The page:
Sitting behind the rear axle you get a 3-liter flat six turbocharged mill good for 450 HP and 530 Nm of torque. The power is sent to all four corners of the car via an 8-speed PDK gearbox, its double-clutch setup making it very fast and engaging at basically every speed. Don’t think that the 911 Targa 4S is a hardcore ordeal all the time. Don’t picture your head getting banged against the headrest every time you go for a drive, but instead think of it as a very capable sportscar that can also deliver a smooth experience if you want it to.

Difficult, right? Well, that’s why 911s are so adored.

Sporty, Yet Comfy Ride

This car can be as docile and comfortable as you want it to be. The chassis feels stiff all the time with a balanced setup. The adaptive dampers work their magic all the time and unless you’re in Sport or Sport+ mode, you can barely tell this car will tear your face off with its brakes. Or make your skull numb with its acceleration. What I’m trying to say is that this thing is a joy to drive slow as well. It soaks up the bumps well for such a capable sports car and it can hide its performance in ways you wouldn’t expect.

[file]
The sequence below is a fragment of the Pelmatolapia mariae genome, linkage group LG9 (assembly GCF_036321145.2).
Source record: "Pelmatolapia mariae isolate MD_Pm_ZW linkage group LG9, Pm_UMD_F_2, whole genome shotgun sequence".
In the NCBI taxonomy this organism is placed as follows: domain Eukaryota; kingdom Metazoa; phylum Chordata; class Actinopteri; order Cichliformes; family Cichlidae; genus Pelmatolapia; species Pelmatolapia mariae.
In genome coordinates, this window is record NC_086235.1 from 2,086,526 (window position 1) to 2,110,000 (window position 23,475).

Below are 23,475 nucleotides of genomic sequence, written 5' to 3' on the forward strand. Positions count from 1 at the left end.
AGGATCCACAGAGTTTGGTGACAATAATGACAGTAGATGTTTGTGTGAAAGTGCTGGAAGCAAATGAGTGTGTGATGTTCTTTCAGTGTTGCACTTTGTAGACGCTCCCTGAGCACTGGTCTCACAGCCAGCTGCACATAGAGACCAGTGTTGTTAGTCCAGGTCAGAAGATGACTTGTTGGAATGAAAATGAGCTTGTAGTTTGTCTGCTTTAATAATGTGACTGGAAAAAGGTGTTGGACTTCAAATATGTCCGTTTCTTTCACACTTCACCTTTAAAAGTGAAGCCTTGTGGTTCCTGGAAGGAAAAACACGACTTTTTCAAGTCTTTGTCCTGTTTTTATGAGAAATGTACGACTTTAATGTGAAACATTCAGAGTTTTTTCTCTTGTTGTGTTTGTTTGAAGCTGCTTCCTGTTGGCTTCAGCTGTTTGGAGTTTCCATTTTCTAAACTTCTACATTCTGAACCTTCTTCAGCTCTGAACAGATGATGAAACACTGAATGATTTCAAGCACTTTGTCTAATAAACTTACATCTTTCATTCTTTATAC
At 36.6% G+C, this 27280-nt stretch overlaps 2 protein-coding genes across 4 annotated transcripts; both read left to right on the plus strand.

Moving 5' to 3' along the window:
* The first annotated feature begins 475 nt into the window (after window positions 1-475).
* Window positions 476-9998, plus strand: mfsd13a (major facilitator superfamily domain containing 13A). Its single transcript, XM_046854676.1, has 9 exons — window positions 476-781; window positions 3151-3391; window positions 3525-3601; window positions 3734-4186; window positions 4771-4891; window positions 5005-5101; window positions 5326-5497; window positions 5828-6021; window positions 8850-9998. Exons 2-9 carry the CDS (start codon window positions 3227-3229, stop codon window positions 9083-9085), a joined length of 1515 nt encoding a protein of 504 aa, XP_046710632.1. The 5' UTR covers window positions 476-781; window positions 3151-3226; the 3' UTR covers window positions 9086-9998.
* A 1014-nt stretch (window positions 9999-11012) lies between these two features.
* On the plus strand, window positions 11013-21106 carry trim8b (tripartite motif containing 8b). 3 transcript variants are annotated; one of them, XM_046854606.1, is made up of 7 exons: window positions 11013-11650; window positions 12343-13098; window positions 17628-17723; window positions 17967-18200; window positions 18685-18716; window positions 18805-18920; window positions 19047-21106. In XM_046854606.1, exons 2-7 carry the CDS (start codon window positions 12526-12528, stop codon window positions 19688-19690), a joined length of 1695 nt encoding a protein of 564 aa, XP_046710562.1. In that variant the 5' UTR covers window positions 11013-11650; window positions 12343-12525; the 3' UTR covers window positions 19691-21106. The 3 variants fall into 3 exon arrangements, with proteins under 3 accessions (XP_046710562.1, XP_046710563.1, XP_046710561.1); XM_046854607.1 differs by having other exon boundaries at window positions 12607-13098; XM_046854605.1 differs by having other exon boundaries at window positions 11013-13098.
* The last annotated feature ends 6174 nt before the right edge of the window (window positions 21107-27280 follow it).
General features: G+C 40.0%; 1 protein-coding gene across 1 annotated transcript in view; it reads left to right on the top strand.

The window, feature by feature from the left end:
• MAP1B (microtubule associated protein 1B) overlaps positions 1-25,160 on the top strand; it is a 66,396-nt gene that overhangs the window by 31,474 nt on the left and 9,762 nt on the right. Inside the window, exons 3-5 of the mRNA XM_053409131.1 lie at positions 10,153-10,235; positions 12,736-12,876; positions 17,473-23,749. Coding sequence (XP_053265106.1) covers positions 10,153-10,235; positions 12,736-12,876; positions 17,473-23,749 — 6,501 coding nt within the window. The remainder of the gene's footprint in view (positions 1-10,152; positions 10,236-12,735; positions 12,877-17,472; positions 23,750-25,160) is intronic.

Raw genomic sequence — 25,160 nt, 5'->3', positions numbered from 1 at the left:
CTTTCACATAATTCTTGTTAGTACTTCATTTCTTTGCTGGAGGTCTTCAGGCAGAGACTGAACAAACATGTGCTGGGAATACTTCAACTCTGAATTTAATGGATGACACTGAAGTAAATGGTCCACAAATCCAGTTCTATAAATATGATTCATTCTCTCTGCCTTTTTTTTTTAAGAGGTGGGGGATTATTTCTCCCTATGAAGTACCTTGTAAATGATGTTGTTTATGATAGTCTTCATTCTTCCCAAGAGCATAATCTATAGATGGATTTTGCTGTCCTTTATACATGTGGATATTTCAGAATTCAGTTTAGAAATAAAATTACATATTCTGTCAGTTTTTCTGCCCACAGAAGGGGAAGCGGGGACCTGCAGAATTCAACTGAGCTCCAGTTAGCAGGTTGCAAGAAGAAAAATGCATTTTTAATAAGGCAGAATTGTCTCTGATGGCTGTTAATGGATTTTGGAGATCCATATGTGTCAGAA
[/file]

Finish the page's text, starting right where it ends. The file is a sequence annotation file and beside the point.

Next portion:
Since this is a Targa, using it with the roof down is mandatory. And it’s an enjoyable experience albeit different than in a conventional convertible. The shape of the roof does bring a bit more wind into the cabin at higher speeds, even though there’s a deflector deployed on the top of the windshield, which should help out. On the other hand, you do get a bit more privacy inside this car than in the 911 Convertible, due to that glass dome at the back and the massive metal rail right behind your headrests. It’s all a matter of preference at the end of the day.

One thing you will notice with the roof down though is the engine sound. It’s an unmistakable, unique growl only flat-six engines have and, even though the OPF filter might take away some of the enjoyment, the Targa 4S does deliver plenty of pops and bangs especially in Sport mode.